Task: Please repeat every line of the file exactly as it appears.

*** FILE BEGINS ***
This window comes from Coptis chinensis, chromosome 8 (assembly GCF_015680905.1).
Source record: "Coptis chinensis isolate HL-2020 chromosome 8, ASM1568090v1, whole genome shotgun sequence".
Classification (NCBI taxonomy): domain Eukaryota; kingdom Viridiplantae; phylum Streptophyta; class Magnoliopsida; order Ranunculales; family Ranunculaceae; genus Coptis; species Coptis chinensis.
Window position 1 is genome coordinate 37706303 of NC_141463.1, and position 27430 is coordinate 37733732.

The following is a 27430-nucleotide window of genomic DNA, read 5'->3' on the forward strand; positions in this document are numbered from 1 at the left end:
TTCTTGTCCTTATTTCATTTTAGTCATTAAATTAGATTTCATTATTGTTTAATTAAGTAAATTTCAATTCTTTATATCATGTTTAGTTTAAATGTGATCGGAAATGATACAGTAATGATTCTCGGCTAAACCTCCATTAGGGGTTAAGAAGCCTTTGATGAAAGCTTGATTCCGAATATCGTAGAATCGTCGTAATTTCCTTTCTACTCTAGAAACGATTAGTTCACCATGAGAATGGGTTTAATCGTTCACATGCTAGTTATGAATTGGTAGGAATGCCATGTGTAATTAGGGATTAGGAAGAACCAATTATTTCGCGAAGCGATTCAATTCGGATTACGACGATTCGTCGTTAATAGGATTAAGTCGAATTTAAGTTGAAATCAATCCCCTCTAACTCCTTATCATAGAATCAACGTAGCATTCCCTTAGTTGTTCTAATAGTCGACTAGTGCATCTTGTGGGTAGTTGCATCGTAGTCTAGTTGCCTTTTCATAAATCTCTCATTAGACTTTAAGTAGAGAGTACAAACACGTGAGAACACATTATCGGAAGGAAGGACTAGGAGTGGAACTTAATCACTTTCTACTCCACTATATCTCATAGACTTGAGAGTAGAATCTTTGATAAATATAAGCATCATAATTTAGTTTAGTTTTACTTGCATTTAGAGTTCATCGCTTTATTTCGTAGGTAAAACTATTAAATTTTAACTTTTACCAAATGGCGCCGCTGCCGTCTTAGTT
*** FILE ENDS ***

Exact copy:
This window comes from Coptis chinensis, chromosome 8 (assembly GCF_015680905.1).
Source record: "Coptis chinensis isolate HL-2020 chromosome 8, ASM1568090v1, whole genome shotgun sequence".
Classification (NCBI taxonomy): domain Eukaryota; kingdom Viridiplantae; phylum Streptophyta; class Magnoliopsida; order Ranunculales; family Ranunculaceae; genus Coptis; species Coptis chinensis.
Window position 1 is genome coordinate 37706303 of NC_141463.1, and position 27430 is coordinate 37733732.

The following is a 27430-nucleotide window of genomic DNA, read 5'->3' on the forward strand; positions in this document are numbered from 1 at the left end:
TTCTTGTCCTTATTTCATTTTAGTCATTAAATTAGATTTCATTATTGTTTAATTAAGTAAATTTCAATTCTTTATATCATGTTTAGTTTAAATGTGATCGGAAATGATACAGTAATGATTCTCGGCTAAACCTCCATTAGGGGTTAAGAAGCCTTTGATGAAAGCTTGATTCCGAATATCGTAGAATCGTCGTAATTTCCTTTCTACTCTAGAAACGATTAGTTCACCATGAGAATGGGTTTAATCGTTCACATGCTAGTTATGAATTGGTAGGAATGCCATGTGTAATTAGGGATTAGGAAGAACCAATTATTTCGCGAAGCGATTCAATTCGGATTACGACGATTCGTCGTTAATAGGATTAAGTCGAATTTAAGTTGAAATCAATCCCCTCTAACTCCTTATCATAGAATCAACGTAGCATTCCCTTAGTTGTTCTAATAGTCGACTAGTGCATCTTGTGGGTAGTTGCATCGTAGTCTAGTTGCCTTTTCATAAATCTCTCATTAGACTTTAAGTAGAGAGTACAAACACGTGAGAACACATTATCGGAAGGAAGGACTAGGAGTGGAACTTAATCACTTTCTACTCCACTATATCTCATAGACTTGAGAGTAGAATCTTTGATAAATATAAGCATCATAATTTAGTTTAGTTTTACTTGCATTTAGAGTTCATCGCTTTATTTCGTAGGTAAAACTATTAAATTTTAACTTTTACCAAATGGCGCCGCTGCCGTCTTAGTT